Hi Ashwin. Sorry for the late reply. It may be a problem of definitions. Mathematically, canonical coordinates are those for which the canonical one-form can be written as p_i dq^i. See, for example, https://en.wikipedia.org/wiki/Canonical_coordinates . So, yes pdx-Hdt is preserved, but then the canonical one-form is not, since it’s only the first part. The other issue here is that t is a parameter, and not a coordinate. So p dx – H dt, from the perspective of differential geometry, is not really well defined. If you do, then note how you have (p, -H) \cdot (dx, dt), which is quasi-relativistic.

As for invariance of Lagrangian, I don’t follow. We are talking about coordinate transformations only, so q to Q. And you are saying that a Lagrangian is invariant over all of those… What is the issue?

And, yes: relativity could have been discovered through particle mechanics instead of field theories. People were not looking there, though: they had no reason to.

]]>Here’s the first thing on google I found with an example, http://www.srl.caltech.edu/phys106/p106b01/topic2.pdf at p 9 ish. They have a generating function for the galileian boost.

You also write “What they do is start from the Lagrangian, which is invariant under all transformations…” but this isn’t true. Lagrangians are invariant under all point transformations, which is a subset of all possible transformations in phase space. In a point transformation, you change q to Q, and dQ/dt is derived from this transformation. A general phase space transformation is less demanding, allowing the momenta p to change independently of the Q. All point transformations are canonical, and the Galileian boost should be no exception.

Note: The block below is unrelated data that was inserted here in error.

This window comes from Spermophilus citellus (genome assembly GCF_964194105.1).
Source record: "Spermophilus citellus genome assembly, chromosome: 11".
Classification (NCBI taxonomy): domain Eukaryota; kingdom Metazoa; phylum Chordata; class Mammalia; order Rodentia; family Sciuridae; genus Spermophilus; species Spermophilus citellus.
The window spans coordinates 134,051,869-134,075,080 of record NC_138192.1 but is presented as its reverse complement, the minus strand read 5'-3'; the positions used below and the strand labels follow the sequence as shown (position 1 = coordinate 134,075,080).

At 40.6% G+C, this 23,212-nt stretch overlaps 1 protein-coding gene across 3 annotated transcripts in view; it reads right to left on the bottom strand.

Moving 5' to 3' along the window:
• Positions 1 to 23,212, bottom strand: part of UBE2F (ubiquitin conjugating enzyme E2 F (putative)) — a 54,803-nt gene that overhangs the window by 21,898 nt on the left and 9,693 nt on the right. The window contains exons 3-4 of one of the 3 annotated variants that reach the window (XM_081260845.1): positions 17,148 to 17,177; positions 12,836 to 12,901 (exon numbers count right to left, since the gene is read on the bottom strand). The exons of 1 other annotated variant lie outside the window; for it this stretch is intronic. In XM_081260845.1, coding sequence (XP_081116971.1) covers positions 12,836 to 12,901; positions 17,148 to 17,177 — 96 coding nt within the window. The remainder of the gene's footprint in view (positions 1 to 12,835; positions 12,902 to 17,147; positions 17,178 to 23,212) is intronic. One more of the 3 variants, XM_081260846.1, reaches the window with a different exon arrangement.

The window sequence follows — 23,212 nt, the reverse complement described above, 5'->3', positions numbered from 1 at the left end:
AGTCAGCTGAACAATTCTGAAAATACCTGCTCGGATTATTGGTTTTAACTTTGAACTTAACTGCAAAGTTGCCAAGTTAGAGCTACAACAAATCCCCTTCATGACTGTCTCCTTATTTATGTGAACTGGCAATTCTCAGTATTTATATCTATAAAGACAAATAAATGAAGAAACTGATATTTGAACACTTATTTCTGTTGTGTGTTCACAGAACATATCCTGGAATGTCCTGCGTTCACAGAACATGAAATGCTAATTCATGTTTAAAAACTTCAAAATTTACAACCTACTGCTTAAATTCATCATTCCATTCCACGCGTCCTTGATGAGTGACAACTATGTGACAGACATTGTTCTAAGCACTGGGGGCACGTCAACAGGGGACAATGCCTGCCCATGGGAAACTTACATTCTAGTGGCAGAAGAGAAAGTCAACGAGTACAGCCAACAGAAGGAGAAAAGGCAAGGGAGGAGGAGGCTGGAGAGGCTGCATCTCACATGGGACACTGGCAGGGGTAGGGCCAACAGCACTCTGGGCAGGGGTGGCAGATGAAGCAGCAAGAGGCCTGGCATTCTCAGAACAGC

Maybe there’s something I’m missing here, but it strikes me as extremely strange that Galileian boosts could be non canonical – people surely would have thought of relativity much sooner!

]]>Yes! See: Can Hamiltonian mechanics describe dissipative systems?

]]>Does this post exist already?

]]>I think the cat is still white. You are blindfolded and the cat is in the box, so you simply poured the dye on the box.

Did I get it right? 😛

]]>– put a white cat in a box with the usual stuff (a Geiger counter, a tiny bit of radioactive substance, a small flask of hydrocyanic acid…)

– blindfold myself

– then randomly pick a dye out of a 2-piece set that includes a blonde dye and a black dye

– pour the dye over the cat

…what are the chances that the cat is blonde AND alive? ;p

Keep up with the good work, always a pleasure to read your posts!

]]>Hi Peter,

Time travel inconsistencies are with thermodynamics, which is not time symmetric. Conservation of energy is just one aspect (i.e. isolated systems conserve energy).

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